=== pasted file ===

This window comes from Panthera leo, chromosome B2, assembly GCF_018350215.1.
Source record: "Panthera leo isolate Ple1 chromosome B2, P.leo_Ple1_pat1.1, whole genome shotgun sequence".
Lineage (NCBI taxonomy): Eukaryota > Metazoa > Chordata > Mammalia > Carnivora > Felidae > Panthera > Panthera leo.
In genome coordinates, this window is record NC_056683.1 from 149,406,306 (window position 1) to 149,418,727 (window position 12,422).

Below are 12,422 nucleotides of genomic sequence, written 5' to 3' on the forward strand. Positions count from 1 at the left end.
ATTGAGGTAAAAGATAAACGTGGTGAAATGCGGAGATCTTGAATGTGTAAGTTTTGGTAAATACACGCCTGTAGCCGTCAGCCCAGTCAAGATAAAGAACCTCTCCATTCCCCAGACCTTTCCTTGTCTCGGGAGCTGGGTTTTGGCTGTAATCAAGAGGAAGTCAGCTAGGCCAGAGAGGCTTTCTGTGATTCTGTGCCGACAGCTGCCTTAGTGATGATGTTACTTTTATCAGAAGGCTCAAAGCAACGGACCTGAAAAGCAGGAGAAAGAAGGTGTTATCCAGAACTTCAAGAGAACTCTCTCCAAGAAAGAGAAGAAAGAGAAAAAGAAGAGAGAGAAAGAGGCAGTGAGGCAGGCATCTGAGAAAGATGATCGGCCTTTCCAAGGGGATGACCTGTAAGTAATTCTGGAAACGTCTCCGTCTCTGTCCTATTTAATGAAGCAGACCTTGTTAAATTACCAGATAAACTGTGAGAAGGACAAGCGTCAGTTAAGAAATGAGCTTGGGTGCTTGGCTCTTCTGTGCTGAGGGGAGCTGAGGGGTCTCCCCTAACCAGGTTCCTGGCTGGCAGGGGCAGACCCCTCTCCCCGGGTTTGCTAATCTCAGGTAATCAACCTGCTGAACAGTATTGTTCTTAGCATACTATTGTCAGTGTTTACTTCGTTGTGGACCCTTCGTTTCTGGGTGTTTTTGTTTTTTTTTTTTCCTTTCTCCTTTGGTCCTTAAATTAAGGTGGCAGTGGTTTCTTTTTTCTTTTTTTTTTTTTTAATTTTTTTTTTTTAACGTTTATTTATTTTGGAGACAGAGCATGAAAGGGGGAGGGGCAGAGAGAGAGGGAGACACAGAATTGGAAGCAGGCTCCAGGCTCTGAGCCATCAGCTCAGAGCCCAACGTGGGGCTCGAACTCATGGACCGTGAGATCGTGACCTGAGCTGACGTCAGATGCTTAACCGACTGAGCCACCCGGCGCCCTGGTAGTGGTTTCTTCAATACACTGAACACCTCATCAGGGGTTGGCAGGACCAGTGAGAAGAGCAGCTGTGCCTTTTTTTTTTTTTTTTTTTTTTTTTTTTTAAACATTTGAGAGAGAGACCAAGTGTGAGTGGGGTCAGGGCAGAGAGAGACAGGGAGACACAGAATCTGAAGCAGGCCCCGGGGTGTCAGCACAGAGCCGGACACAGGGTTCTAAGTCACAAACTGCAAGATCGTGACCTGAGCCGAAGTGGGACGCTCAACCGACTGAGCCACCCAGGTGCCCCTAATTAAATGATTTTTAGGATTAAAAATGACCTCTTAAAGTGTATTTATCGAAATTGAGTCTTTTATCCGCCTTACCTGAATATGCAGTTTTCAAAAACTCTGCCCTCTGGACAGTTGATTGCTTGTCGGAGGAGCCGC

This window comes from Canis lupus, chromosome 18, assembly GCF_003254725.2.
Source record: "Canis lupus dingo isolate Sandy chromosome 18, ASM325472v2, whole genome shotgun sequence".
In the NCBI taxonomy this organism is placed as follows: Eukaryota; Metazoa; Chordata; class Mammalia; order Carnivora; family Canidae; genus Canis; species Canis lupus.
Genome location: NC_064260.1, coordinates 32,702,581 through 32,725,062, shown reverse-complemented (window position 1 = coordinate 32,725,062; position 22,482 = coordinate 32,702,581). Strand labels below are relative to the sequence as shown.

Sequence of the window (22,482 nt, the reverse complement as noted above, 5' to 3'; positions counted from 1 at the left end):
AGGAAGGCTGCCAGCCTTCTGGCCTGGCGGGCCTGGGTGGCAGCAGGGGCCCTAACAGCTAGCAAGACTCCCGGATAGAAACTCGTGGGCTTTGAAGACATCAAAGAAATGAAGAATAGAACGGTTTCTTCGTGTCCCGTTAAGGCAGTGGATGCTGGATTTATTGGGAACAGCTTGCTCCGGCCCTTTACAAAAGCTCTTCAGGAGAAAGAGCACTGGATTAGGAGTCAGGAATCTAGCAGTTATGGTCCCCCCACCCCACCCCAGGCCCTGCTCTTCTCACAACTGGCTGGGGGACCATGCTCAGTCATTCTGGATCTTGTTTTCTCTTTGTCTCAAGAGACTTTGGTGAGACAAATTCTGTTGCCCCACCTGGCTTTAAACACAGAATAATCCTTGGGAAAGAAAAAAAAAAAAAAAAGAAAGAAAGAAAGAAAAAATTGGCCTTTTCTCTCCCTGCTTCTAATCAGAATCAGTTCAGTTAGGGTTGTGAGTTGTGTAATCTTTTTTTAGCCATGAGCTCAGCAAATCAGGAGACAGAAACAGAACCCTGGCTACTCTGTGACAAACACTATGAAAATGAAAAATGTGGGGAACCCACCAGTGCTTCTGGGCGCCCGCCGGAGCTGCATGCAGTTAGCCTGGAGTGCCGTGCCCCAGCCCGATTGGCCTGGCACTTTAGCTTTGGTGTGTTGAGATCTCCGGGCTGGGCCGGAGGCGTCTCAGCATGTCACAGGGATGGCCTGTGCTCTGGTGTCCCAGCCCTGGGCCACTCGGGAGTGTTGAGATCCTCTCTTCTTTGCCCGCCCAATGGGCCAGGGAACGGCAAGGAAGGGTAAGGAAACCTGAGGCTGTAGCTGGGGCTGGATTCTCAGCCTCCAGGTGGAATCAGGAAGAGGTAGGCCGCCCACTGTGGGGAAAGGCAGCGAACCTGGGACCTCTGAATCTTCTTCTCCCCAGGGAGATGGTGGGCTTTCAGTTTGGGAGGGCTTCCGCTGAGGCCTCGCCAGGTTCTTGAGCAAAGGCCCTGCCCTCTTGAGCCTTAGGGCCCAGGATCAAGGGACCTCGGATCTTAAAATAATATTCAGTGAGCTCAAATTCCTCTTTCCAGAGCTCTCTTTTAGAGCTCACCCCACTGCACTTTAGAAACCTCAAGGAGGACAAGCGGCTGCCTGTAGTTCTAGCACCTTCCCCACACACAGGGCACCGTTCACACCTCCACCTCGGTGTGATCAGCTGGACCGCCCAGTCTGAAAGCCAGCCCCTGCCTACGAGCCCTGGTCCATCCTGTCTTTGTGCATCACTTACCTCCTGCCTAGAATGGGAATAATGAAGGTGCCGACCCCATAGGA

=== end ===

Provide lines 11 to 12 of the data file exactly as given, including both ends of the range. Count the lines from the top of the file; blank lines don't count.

Sequence of the window (22,482 nt, the reverse complement as noted above, 5' to 3'; positions counted from 1 at the left end):
AGGAAGGCTGCCAGCCTTCTGGCCTGGCGGGCCTGGGTGGCAGCAGGGGCCCTAACAGCTAGCAAGACTCCCGGATAGAAACTCGTGGGCTTTGAAGACATCAAAGAAATGAAGAATAGAACGGTTTCTTCGTGTCCCGTTAAGGCAGTGGATGCTGGATTTATTGGGAACAGCTTGCTCCGGCCCTTTACAAAAGCTCTTCAGGAGAAAGAGCACTGGATTAGGAGTCAGGAATCTAGCAGTTATGGTCCCCCCACCCCACCCCAGGCCCTGCTCTTCTCACAACTGGCTGGGGGACCATGCTCAGTCATTCTGGATCTTGTTTTCTCTTTGTCTCAAGAGACTTTGGTGAGACAAATTCTGTTGCCCCACCTGGCTTTAAACACAGAATAATCCTTGGGAAAGAAAAAAAAAAAAAAAAGAAAGAAAGAAAGAAAAAATTGGCCTTTTCTCTCCCTGCTTCTAATCAGAATCAGTTCAGTTAGGGTTGTGAGTTGTGTAATCTTTTTTTAGCCATGAGCTCAGCAAATCAGGAGACAGAAACAGAACCCTGGCTACTCTGTGACAAACACTATGAAAATGAAAAATGTGGGGAACCCACCAGTGCTTCTGGGCGCCCGCCGGAGCTGCATGCAGTTAGCCTGGAGTGCCGTGCCCCAGCCCGATTGGCCTGGCACTTTAGCTTTGGTGTGTTGAGATCTCCGGGCTGGGCCGGAGGCGTCTCAGCATGTCACAGGGATGGCCTGTGCTCTGGTGTCCCAGCCCTGGGCCACTCGGGAGTGTTGAGATCCTCTCTTCTTTGCCCGCCCAATGGGCCAGGGAACGGCAAGGAAGGGTAAGGAAACCTGAGGCTGTAGCTGGGGCTGGATTCTCAGCCTCCAGGTGGAATCAGGAAGAGGTAGGCCGCCCACTGTGGGGAAAGGCAGCGAACCTGGGACCTCTGAATCTTCTTCTCCCCAGGGAGATGGTGGGCTTTCAGTTTGGGAGGGCTTCCGCTGAGGCCTCGCCAGGTTCTTGAGCAAAGGCCCTGCCCTCTTGAGCCTTAGGGCCCAGGATCAAGGGACCTCGGATCTTAAAATAATATTCAGTGAGCTCAAATTCCTCTTTCCAGAGCTCTCTTTTAGAGCTCACCCCACTGCACTTTAGAAACCTCAAGGAGGACAAGCGGCTGCCTGTAGTTCTAGCACCTTCCCCACACACAGGGCACCGTTCACACCTCCACCTCGGTGTGATCAGCTGGACCGCCCAGTCTGAAAGCCAGCCCCTGCCTACGAGCCCTGGTCCATCCTGTCTTTGTGCATCACTTACCTCCTGCCTAGAATGGGAATAATGAAGGTGCCGACCCCATAGGA